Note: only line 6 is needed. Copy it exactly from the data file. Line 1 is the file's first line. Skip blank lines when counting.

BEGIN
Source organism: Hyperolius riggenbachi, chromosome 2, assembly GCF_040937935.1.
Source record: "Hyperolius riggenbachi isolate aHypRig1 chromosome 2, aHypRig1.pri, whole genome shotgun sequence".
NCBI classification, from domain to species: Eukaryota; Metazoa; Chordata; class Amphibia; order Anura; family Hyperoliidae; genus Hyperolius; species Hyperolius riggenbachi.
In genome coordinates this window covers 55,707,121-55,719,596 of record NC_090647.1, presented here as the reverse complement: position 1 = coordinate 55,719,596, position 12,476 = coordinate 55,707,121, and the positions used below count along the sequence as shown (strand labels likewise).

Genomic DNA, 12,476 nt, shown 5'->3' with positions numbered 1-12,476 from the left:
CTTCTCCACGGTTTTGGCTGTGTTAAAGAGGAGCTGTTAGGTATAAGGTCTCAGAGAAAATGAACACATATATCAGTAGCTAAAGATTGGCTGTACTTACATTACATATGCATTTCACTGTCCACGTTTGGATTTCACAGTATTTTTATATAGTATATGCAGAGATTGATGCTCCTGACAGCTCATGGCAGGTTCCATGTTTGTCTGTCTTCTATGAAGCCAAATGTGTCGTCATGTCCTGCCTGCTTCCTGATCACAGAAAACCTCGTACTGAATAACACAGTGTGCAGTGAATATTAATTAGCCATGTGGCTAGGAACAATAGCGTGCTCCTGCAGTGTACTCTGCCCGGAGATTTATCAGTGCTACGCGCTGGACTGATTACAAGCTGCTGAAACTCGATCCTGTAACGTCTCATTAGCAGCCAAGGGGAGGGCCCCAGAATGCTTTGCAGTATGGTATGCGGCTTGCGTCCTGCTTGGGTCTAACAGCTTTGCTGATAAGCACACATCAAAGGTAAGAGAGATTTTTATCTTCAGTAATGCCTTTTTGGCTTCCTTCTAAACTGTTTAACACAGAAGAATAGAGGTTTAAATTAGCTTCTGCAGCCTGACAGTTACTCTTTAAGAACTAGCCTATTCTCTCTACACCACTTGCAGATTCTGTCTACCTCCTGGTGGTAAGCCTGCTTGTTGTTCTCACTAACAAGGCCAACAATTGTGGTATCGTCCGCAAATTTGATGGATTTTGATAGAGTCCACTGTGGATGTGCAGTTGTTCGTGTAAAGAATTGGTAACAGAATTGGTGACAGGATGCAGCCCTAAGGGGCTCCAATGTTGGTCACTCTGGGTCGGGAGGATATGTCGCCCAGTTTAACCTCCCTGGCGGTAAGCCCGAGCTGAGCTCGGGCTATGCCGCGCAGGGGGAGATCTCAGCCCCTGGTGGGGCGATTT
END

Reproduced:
CTTCTCCACGGTTTTGGCTGTGTTAAAGAGGAGCTGTTAGGTATAAGGTCTCAGAGAAAATGAACACATATATCAGTAGCTAAAGATTGGCTGTACTTACATTACATATGCATTTCACTGTCCACGTTTGGATTTCACAGTATTTTTATATAGTATATGCAGAGATTGATGCTCCTGACAGCTCATGGCAGGTTCCATGTTTGTCTGTCTTCTATGAAGCCAAATGTGTCGTCATGTCCTGCCTGCTTCCTGATCACAGAAAACCTCGTACTGAATAACACAGTGTGCAGTGAATATTAATTAGCCATGTGGCTAGGAACAATAGCGTGCTCCTGCAGTGTACTCTGCCCGGAGATTTATCAGTGCTACGCGCTGGACTGATTACAAGCTGCTGAAACTCGATCCTGTAACGTCTCATTAGCAGCCAAGGGGAGGGCCCCAGAATGCTTTGCAGTATGGTATGCGGCTTGCGTCCTGCTTGGGTCTAACAGCTTTGCTGATAAGCACACATCAAAGGTAAGAGAGATTTTTATCTTCAGTAATGCCTTTTTGGCTTCCTTCTAAACTGTTTAACACAGAAGAATAGAGGTTTAAATTAGCTTCTGCAGCCTGACAGTTACTCTTTAAGAACTAGCCTATTCTCTCTACACCACTTGCAGATTCTGTCTACCTCCTGGTGGTAAGCCTGCTTGTTGTTCTCACTAACAAGGCCAACAATTGTGGTATCGTCCGCAAATTTGATGGATTTTGATAGAGTCCACTGTGGATGTGCAGTTGTTCGTGTAAAGAATTGGTAACAGAATTGGTGACAGGATGCAGCCCTAAGGGGCTCCAATGTTGGTCACTCTGGGTCGGGAGGATATGTCGCCCAGTTTAACCTCCCTGGCGGTAAGCCCGAGCTGAGCTCGGGCTATGCCGCGCAGGGGGAGATCTCAGCCCCTGGTGGGGCGATTT